Vaccine Recognition Turbulence Hits Global air Travel
As the global COVID-19 situation seems to be gradually coming under control, international air travel is reopening slowly, especially in aviation markets which started large-scale vaccination. The pent-up demand for air travel has increased the load factors for flights connecting these regions with the most popular ones being the UK-USA route and those connecting India and North America and some European countries.
The least vaccinated countries are in Africa and Latin America, where flights are still feeling the impact of the pandemic. Several east and southeast Asian nations, Australia and New Zealand are yet to fully reopen international air services. It shows that the movement of people will remain restricted until the spread of the Coronavirus variants settles down.
The pandemic ‘air bubble’ flights, continuing for the past four to five months to and from India, are experiencing heavy load factors. The air bubbles are temporary arrangements between two countries aimed at restarting commercial passenger services when regular international flights are suspended due to COVID-19. They are reciprocal in nature with airlines from both the countries enjoy similar benefits.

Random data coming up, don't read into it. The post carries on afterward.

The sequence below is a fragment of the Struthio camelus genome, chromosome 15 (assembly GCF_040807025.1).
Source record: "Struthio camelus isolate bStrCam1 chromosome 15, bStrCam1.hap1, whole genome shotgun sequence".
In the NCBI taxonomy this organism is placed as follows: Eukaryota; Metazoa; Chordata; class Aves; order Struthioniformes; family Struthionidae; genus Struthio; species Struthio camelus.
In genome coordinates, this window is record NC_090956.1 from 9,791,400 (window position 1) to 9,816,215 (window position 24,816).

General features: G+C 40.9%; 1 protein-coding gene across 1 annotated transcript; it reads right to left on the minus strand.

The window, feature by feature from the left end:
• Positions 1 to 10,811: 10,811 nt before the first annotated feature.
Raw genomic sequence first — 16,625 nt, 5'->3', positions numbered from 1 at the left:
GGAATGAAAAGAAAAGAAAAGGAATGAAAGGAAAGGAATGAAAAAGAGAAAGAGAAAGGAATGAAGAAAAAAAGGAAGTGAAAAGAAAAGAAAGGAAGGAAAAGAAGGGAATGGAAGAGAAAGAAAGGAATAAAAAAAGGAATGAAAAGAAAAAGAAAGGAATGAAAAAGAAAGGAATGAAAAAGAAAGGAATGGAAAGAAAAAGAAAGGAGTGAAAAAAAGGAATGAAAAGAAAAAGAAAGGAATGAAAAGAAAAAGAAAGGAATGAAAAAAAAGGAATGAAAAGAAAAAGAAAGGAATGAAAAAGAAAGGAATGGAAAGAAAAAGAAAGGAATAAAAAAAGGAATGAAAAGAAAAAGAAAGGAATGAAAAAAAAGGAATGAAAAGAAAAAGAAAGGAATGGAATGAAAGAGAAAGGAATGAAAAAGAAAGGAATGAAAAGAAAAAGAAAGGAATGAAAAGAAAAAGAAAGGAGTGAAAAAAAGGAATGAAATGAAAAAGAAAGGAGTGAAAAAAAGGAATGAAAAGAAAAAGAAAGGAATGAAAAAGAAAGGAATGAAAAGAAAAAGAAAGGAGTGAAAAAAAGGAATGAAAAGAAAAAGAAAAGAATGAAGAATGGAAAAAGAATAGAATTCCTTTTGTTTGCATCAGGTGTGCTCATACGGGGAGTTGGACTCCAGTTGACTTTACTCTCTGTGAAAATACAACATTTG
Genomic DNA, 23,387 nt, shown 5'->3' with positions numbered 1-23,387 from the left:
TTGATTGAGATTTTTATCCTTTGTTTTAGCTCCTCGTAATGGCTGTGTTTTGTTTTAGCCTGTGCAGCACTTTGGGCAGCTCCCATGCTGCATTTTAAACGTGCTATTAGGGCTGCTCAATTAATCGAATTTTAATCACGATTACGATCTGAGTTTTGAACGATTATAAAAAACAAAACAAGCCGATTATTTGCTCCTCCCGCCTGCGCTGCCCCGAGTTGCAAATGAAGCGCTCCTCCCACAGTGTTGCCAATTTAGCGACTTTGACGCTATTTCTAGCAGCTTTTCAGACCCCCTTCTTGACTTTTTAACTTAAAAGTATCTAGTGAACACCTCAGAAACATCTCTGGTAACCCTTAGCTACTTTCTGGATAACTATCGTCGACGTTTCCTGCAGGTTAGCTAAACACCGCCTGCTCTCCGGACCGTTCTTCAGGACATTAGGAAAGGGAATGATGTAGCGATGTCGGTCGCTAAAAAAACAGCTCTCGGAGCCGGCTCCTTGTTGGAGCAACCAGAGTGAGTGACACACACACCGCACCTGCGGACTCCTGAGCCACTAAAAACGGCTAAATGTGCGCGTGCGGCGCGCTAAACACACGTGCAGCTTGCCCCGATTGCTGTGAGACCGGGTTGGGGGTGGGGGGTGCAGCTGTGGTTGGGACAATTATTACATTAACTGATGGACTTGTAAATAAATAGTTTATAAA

RESTRICTIONS ON ACCESS TO GLOBAL AVIATION
While the number of international flights is increasing due to the ban being lifted gradually, the problems regarding recognition of vaccines by several countries persist. For example, the UK opened flights to some countries, including India, but did not recognise the Covishield being administered in India. However, after a strong protest by India, the UK included the vaccine in its list of the recognised jabs last week.
Indian travellers face another difficulty as the country’s first locally produced Covaxin has not yet been recognised by the World Health Organization (WHO) even after more than six months since Bharat Biotech applied for its emergency user listing. Therefore, countries which have reopened international air services will still remain close for Indians who have been administered Covaxin until these nations or the WHO recognises it.
Another issue is to possess a common global air travel pass, or a vaccine passport, which provides the proof of vaccination for millions of passengers and is recognised by countries across the world. While some nations have adopted the International Air Transport Association’s (IATA) Travel Pass, a uniform digital vaccine certificate is still not being used in many major destinations.